The stamped maker and version markings I will skip over, however the big rings and cap finial disk do differ. On the DV they are vermeil, sterling silver gilded with gold, and the markings are engraved. On the DF they are just gold plated ‘metal’ with the markings being laser etched.
Uncapped the size difference is at the bottom. The blind cap on the DV is same size as on the DF, however the decorative ring is larger. This is partly due to the barrel on the DV actually being angled out so it is slightly fatter at the bottom to the section end, where as on the DF it is straight and the same width as the DV by the ink window. Additionally the ring on the DV is wider, tapering down towards the piston winder. The blind caps can be swapped between pens with no problems.
The sections look like they are of the same design and dimensions, which would make sense, as this helps bring the manufacturing costs down, as are the ink window and barrel. With the latter being of the same appearance on the two pens they do look like the same material, though side by side the DV is longer with the ring by the piston knob on the DF actually finishing at the same length as it starts on the DV. What is not obvious at first is the DV barrel actually fattens out gradually, where as the DF it is straight. Once you know this it is quite obvious.
Both pens are Stantuffo models, piston fillers, and the mechanism is the same in both pens, which is a good thing as it’s one thing I think Delta implemented well with its ratchet to stop over-tightening.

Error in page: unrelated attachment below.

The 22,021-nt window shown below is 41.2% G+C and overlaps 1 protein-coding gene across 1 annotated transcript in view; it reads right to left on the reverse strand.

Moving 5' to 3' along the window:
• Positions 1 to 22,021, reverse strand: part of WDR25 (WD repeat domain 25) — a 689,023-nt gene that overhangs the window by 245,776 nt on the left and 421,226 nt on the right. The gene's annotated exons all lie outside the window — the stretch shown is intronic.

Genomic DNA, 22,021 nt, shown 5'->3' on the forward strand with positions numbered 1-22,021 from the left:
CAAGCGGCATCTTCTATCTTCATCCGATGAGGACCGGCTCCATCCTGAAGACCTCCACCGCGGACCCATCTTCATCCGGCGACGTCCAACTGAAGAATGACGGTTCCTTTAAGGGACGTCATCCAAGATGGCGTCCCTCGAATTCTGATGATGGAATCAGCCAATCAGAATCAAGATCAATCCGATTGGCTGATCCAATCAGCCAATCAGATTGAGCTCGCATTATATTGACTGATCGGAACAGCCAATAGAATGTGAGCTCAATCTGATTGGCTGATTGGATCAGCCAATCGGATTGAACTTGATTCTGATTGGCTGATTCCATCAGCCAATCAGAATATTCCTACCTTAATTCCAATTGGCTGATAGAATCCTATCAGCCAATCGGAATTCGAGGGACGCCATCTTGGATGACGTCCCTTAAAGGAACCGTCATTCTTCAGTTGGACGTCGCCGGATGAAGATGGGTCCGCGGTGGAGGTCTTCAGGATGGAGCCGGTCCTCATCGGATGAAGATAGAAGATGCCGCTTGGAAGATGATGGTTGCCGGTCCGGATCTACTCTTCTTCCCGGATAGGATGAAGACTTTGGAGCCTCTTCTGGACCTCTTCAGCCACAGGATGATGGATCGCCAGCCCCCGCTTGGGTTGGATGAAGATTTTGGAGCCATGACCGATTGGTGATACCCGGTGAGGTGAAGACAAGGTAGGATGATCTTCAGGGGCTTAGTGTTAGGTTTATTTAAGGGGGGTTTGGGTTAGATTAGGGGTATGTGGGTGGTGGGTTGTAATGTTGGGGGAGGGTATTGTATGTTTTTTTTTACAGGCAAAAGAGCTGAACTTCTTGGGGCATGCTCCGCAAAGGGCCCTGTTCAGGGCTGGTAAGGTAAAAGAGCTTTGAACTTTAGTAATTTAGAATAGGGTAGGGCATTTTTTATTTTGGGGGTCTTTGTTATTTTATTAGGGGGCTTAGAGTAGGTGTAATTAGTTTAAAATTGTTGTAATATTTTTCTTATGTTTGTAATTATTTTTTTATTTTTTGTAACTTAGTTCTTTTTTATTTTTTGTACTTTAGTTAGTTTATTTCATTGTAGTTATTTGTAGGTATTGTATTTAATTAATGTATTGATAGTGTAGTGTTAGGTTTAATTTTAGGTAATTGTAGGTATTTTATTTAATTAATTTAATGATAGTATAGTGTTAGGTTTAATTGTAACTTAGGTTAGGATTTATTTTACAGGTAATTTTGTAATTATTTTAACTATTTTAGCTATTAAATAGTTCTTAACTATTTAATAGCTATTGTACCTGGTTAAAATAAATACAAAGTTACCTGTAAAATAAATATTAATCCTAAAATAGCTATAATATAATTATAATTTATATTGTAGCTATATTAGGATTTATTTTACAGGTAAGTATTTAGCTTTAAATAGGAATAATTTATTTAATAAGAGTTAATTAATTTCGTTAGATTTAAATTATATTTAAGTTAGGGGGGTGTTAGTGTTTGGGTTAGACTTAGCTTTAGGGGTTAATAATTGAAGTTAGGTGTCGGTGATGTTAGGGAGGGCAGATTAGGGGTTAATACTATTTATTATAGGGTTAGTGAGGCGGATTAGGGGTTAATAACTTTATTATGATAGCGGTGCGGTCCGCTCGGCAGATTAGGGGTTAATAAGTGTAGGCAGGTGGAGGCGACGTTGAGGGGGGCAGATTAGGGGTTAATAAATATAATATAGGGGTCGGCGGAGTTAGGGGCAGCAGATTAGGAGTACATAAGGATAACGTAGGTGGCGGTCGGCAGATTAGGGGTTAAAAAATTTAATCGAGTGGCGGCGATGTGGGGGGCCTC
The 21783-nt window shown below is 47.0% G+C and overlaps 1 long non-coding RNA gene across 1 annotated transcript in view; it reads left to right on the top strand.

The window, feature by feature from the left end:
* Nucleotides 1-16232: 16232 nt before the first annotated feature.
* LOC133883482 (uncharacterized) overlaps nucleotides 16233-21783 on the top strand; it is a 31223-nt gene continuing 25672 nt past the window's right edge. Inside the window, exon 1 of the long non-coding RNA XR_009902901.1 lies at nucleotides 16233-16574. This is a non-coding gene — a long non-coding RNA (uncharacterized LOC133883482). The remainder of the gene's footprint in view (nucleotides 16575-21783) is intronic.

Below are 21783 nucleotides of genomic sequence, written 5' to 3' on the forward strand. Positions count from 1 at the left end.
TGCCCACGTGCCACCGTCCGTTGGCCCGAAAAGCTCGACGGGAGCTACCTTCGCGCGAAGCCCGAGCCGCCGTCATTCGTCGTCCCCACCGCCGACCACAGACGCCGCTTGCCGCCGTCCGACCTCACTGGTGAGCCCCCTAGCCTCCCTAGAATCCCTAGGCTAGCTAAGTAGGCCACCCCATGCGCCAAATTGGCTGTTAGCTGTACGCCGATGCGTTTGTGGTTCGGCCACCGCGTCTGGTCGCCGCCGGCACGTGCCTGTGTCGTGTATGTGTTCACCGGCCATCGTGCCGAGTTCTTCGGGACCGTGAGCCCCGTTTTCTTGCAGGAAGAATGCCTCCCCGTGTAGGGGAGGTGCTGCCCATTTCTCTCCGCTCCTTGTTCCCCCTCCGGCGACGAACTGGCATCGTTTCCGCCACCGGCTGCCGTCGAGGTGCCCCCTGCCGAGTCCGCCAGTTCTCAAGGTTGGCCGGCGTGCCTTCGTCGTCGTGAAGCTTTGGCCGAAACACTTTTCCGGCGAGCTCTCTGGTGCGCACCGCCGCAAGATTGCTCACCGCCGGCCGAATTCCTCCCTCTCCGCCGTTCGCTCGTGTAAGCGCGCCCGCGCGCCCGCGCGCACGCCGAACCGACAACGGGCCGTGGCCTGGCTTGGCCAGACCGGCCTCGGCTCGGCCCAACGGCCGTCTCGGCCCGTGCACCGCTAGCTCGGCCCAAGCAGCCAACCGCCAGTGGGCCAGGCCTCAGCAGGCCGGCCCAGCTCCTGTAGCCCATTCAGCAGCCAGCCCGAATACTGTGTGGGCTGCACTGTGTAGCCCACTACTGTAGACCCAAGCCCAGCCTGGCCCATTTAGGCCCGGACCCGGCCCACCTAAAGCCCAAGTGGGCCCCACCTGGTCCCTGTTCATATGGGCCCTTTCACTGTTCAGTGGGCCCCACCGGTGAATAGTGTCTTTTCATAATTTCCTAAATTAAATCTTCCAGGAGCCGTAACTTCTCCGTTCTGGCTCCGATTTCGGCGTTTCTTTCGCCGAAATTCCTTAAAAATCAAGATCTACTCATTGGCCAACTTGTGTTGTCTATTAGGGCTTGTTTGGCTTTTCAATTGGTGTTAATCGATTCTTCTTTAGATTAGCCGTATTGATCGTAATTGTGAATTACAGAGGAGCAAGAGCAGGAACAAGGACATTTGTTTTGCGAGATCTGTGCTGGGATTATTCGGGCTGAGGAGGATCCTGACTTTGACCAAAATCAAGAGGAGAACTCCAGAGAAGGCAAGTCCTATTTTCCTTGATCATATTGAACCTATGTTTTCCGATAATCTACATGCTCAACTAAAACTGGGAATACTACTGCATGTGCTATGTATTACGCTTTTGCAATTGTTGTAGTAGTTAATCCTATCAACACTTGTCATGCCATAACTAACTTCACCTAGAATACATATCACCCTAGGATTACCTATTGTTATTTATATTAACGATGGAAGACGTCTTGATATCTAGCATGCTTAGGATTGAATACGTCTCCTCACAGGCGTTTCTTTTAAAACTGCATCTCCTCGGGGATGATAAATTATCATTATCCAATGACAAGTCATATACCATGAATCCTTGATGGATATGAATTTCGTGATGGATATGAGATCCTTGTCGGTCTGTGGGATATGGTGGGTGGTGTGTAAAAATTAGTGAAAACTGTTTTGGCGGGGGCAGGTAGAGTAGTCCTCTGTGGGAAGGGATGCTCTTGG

The nibs are different, though it’s harder to judge than that. As I mentioned in my previous post on the DV, it should have come either with a gold or a fusion nib, however instead it was rushed out from the factory with a steel one which was so dry it would not write. Even when testing and making notes with it for this article I found myself having to widen the tines again though now it writes as it should have in the first place. This DF came with the controversial fusion nib. It is smaller, a size #5 compared to the #6 on the DV and does look small in proportion to the pen. It also wrote on the dry side, though I did widen the tines with a shim towards the end of this review, as can be seen on the writing sample below. I am nervous about the fusion nib due to their reputation so I would hope both parts of the nib are part friction fitted in to the collar, however there have been too many reports of these falling off with no warning and without being touched, almost as if they are only glued on and that fails over time.